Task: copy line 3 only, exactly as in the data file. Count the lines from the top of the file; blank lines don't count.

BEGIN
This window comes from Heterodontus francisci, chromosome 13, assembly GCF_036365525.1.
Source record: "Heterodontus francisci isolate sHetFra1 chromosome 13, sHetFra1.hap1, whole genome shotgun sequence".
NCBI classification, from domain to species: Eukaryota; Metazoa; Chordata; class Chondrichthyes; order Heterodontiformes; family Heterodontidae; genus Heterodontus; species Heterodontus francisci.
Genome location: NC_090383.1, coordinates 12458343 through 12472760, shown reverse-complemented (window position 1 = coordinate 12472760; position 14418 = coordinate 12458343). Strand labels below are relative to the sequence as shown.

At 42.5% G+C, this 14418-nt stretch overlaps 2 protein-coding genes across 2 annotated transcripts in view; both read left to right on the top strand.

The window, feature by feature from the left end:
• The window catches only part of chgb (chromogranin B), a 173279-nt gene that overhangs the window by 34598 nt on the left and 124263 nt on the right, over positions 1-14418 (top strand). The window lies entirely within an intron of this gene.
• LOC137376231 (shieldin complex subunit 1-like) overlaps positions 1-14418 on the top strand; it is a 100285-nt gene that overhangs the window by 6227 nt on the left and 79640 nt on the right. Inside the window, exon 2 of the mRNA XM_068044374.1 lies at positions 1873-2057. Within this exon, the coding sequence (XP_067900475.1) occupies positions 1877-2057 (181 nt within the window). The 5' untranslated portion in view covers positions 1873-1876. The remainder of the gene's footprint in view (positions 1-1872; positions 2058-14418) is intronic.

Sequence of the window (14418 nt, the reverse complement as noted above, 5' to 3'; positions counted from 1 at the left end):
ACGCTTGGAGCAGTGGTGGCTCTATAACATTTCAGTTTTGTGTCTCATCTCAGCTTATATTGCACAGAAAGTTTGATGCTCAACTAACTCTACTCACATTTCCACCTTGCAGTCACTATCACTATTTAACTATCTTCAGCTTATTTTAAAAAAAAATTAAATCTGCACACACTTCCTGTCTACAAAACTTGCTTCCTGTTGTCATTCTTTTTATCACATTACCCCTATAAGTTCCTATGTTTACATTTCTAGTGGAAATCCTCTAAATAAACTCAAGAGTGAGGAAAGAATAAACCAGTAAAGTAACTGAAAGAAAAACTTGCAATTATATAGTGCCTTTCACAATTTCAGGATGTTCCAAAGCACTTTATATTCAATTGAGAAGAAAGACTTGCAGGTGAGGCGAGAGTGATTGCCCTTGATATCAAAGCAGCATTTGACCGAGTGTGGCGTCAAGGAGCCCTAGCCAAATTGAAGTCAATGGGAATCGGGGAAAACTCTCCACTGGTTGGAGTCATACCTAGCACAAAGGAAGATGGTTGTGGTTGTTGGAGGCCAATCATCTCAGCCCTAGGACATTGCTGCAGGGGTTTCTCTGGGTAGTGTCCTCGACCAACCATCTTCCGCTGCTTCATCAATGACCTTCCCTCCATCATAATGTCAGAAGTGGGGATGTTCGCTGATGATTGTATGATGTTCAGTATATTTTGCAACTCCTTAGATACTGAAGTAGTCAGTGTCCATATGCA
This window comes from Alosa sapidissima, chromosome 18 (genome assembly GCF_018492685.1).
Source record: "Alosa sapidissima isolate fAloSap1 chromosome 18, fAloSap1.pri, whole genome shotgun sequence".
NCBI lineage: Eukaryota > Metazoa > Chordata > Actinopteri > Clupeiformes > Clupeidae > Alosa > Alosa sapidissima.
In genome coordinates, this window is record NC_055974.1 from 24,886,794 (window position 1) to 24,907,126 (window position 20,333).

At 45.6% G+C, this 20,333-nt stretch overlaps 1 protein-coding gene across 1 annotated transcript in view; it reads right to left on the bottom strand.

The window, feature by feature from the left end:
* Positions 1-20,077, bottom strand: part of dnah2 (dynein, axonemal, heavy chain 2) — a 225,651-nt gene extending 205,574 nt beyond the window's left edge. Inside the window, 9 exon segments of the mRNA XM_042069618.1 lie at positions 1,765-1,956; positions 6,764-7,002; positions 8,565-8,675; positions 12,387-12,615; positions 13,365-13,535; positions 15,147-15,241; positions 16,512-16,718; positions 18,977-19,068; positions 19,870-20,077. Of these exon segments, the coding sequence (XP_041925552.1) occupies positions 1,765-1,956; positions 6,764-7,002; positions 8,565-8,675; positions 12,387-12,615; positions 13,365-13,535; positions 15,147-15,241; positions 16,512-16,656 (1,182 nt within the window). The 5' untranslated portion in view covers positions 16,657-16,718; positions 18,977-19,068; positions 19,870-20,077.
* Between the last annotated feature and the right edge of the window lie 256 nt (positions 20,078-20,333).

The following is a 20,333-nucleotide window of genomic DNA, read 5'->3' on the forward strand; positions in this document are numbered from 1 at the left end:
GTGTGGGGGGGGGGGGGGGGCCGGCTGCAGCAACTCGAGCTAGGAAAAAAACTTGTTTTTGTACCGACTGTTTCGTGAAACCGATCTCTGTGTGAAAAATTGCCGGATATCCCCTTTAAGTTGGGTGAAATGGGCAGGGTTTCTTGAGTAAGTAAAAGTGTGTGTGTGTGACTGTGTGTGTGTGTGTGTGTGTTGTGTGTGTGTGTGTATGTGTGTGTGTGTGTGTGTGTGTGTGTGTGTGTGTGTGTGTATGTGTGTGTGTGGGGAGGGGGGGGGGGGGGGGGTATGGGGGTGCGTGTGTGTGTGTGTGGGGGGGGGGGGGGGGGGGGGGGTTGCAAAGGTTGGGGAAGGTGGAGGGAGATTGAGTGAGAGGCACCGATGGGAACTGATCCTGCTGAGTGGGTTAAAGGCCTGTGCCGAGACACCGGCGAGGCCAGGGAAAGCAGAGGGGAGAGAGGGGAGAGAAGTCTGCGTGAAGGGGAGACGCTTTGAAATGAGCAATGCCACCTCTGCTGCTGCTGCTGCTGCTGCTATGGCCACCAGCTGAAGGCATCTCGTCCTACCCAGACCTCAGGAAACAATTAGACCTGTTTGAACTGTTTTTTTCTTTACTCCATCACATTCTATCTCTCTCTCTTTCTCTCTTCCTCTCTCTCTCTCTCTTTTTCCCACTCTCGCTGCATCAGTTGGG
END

NCBI classification, from domain to species: Eukaryota; Metazoa; Chordata; class Chondrichthyes; order Heterodontiformes; family Heterodontidae; genus Heterodontus; species Heterodontus francisci.